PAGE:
The OA is a labyrinthian show, each episode building upon the last, slowly and deliberately constructing more layers, carving new pathways, drilling deeper, providing just enough clues, while loading the show with enough rabbit holes, red-herrings, and dead ends that will leave you with more questions than answers in the same vein as: Twin Peaks, Lost, True Detective, Stranger Things, and Westworld. In the end—if you’ve made it that far—you’ll either be contemplative and moved by the transcendental nature of the show or regretful and angry—courtesy of the controversial final episode—feeling like you just wasted an entire day’s worth of your life watching a television show.
Minor Spoilers Ahead. Proceed with caution. I’m warning you.
So what does it all mean? Are you sitting down? Why don’t you sit down. There might be more to Prairie Johnson’s/Nina’s story than meets the eye. After a traumatic childhood in which she survived a near-death experience (NDE)—a reoccurring theme throughout the show—and an abduction which left her psychologically and emotionally damaged, Prairie believes she is…wait for it…an inter-dimensional traveling angel. A celestial intermediary of sorts. The OA—Original Angel. So could Prairie really be an angel, sent as a messenger with the power to heal others with interpretive dance movements? That’s certainly plausible based on the clues revealed in the show. There is also evidence to the contrary, that might debunk this theory. Oddly enough for a show about angels, never once is any known deity, i.e. God or any faith, religion, or spiritual practice mentioned or referenced in the series. There are allusions to such things, but nothing concrete, nothing overt. Could she be in some version of purgatory, trapped between the living world and the spirit world? Or is she just a damaged and delusional individual suffering the mental trauma of a lifetime of really terrible and unspeakable life-changing events including: a brush with death, loss of a loved one(s), abandonment and loneliness, adapting to the cultural shift resulting from her adoption, not to mention her kidnapping, captivity, and torture, and this is her coping mechanism? Conceivably a runaway from a mental institution, possibly off her medication? Maybe she’s on one of the seven astral planes, in a coma, recovering from that jump from the bridge—if that even happened. But there’s proof on YouTube! Furthermore, what about Prairie’s fellow captives—the others, the five? Are they alternate versions of the modern day five, a band of diverse and marginalized individuals whom Prairie invites to share her story and impart the knowledge of inter-dimensional time travel and healing ways with? Or simply a cult-like quintet so desperate to find connection and belonging amidst the bleakness that engulfs their lives. Perhaps they’re all just fish, swimming in the waters of human consciousness, seemingly trapped within the glass walls of a pentagon shaped aquarium in the lobby of a hospital waiting room.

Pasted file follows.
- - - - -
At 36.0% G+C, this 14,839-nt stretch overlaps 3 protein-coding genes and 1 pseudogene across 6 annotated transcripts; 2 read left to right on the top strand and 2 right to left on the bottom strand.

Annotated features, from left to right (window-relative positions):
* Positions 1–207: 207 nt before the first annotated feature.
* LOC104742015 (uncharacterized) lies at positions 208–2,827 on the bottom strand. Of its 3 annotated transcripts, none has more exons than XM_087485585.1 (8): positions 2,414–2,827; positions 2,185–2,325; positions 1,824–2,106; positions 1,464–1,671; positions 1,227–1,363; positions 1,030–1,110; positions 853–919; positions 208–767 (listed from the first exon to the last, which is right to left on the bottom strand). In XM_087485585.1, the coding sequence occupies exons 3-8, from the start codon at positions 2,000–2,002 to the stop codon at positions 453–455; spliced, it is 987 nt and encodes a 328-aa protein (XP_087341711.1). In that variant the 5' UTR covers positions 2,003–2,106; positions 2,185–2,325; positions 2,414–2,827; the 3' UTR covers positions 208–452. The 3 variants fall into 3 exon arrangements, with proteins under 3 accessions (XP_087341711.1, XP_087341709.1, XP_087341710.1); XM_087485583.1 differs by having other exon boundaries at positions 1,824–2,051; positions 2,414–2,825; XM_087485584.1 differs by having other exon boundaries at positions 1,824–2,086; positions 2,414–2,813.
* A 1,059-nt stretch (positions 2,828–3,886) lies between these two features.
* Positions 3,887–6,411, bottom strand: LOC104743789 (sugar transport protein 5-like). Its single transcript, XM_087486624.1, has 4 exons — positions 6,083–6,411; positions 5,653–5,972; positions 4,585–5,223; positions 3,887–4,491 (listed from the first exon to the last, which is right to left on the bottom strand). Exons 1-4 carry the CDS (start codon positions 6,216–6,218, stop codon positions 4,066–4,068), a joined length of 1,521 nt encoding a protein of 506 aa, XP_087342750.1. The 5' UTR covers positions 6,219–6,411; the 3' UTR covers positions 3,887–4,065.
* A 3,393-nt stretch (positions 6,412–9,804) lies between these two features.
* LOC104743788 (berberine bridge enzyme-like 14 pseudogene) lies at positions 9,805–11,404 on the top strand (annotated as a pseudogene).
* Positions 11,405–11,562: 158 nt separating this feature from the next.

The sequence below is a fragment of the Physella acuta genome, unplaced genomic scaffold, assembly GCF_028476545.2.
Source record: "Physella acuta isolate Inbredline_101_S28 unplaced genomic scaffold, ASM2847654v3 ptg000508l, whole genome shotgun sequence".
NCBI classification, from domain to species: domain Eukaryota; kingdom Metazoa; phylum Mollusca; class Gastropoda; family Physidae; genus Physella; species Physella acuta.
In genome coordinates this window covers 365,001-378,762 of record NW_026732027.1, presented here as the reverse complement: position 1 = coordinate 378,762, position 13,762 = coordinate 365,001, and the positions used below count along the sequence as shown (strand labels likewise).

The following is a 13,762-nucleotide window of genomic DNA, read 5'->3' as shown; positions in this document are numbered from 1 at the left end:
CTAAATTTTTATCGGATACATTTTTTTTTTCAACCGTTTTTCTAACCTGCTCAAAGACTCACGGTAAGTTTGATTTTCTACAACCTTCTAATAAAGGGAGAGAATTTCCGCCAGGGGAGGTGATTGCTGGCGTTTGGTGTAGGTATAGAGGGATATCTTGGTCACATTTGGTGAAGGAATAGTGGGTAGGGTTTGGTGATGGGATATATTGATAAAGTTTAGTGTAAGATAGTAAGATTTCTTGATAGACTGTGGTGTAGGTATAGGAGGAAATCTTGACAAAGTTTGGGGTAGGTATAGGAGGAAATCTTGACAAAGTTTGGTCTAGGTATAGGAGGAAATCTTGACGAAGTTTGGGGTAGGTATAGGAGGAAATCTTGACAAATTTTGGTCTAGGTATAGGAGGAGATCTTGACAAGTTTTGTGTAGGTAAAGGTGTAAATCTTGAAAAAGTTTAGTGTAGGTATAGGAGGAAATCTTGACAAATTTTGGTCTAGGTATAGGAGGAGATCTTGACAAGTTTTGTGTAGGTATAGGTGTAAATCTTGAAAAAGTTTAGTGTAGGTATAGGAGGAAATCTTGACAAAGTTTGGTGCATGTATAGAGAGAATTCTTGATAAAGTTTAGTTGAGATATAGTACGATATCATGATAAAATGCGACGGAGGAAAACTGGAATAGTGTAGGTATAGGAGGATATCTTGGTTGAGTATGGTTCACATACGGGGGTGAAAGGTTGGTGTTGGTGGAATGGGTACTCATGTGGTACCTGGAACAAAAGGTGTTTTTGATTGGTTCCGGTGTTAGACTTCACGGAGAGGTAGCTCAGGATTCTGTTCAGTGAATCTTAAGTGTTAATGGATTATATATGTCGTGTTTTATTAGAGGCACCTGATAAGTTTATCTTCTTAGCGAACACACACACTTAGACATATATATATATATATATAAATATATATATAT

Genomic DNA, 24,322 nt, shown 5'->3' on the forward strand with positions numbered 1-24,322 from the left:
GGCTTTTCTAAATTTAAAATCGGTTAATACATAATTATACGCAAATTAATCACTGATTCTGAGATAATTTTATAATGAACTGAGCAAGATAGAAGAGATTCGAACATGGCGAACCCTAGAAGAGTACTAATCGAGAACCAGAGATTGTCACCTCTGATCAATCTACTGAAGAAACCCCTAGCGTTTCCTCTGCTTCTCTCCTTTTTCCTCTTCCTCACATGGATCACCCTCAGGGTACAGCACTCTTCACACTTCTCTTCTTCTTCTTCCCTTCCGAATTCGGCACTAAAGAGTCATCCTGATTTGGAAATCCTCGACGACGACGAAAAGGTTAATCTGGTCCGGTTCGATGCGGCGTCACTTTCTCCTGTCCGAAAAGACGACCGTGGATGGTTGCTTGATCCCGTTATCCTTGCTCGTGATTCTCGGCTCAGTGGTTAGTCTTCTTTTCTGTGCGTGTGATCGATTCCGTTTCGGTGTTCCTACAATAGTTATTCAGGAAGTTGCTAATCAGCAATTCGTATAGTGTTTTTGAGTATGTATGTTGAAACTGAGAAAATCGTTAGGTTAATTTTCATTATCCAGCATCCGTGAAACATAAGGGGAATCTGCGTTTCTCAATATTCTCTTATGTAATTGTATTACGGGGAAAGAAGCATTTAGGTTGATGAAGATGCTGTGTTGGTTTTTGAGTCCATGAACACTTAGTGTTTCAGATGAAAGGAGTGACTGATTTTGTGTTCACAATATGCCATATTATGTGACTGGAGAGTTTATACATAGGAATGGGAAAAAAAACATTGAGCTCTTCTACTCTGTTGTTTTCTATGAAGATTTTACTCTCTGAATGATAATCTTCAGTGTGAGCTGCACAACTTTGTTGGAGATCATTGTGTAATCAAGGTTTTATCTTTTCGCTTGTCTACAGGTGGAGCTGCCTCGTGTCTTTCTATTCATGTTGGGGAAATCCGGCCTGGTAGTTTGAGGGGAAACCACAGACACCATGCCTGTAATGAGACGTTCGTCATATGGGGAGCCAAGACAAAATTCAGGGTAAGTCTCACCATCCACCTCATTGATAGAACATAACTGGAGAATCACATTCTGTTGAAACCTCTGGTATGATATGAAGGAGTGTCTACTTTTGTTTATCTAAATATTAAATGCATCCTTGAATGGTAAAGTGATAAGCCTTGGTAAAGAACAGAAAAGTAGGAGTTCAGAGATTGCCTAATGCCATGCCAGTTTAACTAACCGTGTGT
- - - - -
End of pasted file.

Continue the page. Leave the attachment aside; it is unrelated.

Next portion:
You decide—The OA is open for interpretation—and really that’s the beauty or flaw of shows that are this tenebrous. Watching each episode feels like a mixture of being in a sensory deprivation chamber with the Dalai Lama while watching Highway to Heaven, Touched By An Angel, spliced with art school interpretive dance videos—my only real complaint with the entire series, apart from the ending—and reimagined in Donnie Darko-esque fashion, without all the cheesy, preachy, and pretentious overtones. As if Sturgill Simpson’s song Turtles All the Way Down was made into a eight-part television series. Ultimately, The OA, is a methodical metaphysical zen-like miniseries—one that at times is soul-searching and other times downright WTF, but it’s certainly worth the binge. However, you may find more pleasure vacuuming, watching paint dry or waiting for water to boil more than this show, “so to each their own til’ we go home, to other realms our souls must roam, to and through the myth that we all call space and time.”
The OA is rated TV-MA